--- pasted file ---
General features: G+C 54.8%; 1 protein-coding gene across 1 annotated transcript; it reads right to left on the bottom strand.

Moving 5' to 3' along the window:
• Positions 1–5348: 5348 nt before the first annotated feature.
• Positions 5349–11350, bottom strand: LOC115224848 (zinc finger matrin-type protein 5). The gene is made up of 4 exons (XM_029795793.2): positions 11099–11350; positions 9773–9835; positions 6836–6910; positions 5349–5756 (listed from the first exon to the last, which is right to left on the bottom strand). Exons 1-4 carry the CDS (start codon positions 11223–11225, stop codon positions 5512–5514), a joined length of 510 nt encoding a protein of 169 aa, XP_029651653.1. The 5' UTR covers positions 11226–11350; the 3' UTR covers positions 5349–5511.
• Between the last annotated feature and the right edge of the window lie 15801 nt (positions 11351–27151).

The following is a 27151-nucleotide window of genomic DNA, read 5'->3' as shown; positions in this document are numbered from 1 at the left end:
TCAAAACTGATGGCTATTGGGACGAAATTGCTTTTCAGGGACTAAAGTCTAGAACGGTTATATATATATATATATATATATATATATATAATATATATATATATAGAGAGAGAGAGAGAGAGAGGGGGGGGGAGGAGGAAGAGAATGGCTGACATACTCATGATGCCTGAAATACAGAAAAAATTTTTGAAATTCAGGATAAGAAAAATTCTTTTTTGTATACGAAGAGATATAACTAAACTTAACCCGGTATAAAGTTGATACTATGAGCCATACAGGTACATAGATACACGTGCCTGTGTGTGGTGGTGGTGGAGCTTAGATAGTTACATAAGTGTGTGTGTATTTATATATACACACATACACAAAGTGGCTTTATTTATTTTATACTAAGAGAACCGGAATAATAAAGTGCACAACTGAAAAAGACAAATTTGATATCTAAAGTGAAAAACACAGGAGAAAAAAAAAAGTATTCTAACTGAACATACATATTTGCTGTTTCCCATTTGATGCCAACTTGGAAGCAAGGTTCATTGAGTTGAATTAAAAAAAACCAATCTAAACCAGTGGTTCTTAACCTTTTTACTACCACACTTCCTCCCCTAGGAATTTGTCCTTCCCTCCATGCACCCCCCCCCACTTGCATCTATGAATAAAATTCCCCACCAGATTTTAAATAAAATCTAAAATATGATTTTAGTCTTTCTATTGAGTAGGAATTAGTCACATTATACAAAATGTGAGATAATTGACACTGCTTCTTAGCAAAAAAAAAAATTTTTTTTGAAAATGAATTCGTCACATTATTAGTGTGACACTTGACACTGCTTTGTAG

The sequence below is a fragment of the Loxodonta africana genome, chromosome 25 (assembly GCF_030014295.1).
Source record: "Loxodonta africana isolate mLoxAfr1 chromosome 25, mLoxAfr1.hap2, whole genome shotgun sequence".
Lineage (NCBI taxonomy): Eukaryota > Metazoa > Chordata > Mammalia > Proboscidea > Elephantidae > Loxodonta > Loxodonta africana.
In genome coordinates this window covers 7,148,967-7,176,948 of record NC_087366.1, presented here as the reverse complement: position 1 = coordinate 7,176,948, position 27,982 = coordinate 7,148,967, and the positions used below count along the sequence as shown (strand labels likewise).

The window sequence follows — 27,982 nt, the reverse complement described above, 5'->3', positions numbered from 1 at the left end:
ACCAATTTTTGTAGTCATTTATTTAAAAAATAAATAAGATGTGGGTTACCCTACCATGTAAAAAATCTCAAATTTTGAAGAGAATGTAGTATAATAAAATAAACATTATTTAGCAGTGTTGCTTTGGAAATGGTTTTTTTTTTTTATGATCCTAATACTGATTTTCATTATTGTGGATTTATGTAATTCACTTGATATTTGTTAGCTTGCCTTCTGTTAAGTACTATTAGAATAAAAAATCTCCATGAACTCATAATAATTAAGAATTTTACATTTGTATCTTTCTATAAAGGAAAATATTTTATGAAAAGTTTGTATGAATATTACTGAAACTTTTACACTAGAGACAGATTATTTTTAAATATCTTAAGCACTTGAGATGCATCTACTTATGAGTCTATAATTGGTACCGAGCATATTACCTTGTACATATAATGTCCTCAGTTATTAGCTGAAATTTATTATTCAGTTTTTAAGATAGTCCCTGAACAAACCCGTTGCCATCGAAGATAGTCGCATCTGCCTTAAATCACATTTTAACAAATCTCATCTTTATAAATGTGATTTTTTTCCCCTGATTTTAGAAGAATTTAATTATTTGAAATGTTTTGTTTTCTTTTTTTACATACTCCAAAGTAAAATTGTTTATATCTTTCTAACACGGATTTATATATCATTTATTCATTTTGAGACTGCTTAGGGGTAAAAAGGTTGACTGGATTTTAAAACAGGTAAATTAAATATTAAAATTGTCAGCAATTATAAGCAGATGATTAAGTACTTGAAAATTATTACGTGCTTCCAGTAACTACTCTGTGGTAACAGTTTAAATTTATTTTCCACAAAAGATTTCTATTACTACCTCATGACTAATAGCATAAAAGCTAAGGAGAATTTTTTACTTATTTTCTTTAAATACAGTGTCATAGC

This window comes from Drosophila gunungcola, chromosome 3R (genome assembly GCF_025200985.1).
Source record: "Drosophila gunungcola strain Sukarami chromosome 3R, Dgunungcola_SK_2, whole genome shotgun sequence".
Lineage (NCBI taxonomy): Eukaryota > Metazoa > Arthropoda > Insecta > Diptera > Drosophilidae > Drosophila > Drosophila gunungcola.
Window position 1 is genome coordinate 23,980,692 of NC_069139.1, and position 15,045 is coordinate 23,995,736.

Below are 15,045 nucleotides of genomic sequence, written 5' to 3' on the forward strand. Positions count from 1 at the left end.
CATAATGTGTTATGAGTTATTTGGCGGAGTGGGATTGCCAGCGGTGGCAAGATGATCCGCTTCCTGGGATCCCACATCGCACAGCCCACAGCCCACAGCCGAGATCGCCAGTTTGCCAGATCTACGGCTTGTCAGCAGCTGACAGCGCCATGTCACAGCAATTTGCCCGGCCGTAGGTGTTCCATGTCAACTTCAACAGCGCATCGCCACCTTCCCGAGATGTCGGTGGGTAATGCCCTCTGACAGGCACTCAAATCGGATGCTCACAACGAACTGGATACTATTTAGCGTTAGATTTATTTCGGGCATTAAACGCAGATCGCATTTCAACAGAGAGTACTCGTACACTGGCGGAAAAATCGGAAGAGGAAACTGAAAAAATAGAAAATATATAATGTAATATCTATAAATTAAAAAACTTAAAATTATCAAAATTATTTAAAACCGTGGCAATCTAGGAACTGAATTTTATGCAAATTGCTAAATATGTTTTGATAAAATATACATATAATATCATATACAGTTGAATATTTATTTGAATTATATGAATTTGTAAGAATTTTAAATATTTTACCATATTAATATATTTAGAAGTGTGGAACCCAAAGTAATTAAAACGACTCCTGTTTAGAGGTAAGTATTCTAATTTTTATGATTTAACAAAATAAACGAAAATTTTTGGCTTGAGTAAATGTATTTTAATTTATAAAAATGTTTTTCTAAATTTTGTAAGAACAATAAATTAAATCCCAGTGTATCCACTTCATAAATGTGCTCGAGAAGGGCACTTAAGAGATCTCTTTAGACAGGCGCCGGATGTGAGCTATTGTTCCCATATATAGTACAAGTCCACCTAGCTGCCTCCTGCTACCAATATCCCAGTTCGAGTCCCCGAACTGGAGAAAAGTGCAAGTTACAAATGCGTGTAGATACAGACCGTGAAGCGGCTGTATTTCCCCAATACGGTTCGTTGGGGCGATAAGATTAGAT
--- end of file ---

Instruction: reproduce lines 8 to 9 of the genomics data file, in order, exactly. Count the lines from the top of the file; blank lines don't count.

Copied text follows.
The sequence below is a fragment of the Loxodonta africana genome, chromosome 25 (assembly GCF_030014295.1).
Source record: "Loxodonta africana isolate mLoxAfr1 chromosome 25, mLoxAfr1.hap2, whole genome shotgun sequence".